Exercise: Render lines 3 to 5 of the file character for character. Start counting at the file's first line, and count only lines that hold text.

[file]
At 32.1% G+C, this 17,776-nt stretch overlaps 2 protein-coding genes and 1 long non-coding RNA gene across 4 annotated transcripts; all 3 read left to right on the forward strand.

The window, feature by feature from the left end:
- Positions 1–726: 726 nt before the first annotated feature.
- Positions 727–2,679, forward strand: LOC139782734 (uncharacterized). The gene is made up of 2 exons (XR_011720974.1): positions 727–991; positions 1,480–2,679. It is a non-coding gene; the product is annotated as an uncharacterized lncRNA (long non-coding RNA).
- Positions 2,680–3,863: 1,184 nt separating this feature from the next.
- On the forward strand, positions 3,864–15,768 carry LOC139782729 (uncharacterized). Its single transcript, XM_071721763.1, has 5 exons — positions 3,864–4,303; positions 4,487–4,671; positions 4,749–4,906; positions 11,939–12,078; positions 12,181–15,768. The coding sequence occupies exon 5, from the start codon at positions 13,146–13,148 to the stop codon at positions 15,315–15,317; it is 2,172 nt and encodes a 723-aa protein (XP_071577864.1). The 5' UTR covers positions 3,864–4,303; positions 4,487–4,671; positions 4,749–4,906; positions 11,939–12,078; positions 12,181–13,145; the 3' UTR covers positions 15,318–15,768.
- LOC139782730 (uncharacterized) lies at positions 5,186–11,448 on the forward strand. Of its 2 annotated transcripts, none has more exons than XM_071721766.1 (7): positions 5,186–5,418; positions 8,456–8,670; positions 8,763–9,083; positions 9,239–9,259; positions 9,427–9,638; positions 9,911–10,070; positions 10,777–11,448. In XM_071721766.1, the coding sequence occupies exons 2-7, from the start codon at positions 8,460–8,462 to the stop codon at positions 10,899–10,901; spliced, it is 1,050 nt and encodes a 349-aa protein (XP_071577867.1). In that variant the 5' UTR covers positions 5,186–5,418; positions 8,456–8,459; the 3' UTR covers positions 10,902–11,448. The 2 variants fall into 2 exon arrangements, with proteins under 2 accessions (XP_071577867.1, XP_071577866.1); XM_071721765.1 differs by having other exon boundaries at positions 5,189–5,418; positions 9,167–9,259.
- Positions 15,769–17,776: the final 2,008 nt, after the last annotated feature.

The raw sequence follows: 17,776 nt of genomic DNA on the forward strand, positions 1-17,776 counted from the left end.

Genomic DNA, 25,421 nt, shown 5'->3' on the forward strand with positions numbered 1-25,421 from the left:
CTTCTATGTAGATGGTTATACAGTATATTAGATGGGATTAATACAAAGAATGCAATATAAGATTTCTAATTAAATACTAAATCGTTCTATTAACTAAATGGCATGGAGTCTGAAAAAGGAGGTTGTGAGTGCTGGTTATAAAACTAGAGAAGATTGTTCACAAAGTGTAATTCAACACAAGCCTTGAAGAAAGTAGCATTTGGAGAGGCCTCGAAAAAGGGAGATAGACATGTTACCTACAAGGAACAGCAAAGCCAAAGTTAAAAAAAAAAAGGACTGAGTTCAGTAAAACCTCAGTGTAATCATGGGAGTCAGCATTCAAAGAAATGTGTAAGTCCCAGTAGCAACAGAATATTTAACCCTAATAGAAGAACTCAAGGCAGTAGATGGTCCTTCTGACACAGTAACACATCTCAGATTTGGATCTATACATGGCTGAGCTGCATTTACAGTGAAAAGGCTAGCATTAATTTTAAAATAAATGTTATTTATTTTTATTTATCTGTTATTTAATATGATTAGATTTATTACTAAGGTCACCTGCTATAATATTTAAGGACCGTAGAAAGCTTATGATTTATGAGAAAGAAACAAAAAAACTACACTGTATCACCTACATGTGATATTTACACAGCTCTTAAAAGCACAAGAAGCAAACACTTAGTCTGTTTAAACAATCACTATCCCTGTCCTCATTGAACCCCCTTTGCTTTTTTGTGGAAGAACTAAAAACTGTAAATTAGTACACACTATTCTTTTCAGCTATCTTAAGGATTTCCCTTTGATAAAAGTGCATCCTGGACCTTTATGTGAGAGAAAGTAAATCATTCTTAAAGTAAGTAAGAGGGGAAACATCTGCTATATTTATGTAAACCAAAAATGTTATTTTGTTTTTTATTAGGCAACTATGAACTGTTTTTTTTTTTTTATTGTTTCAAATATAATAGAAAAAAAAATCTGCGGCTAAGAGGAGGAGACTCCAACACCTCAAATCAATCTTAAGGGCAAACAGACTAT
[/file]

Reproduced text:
- Positions 1–726: 726 nt before the first annotated feature.
- Positions 727–2,679, forward strand: LOC139782734 (uncharacterized). The gene is made up of 2 exons (XR_011720974.1): positions 727–991; positions 1,480–2,679. It is a non-coding gene; the product is annotated as an uncharacterized lncRNA (long non-coding RNA).
- Positions 2,680–3,863: 1,184 nt separating this feature from the next.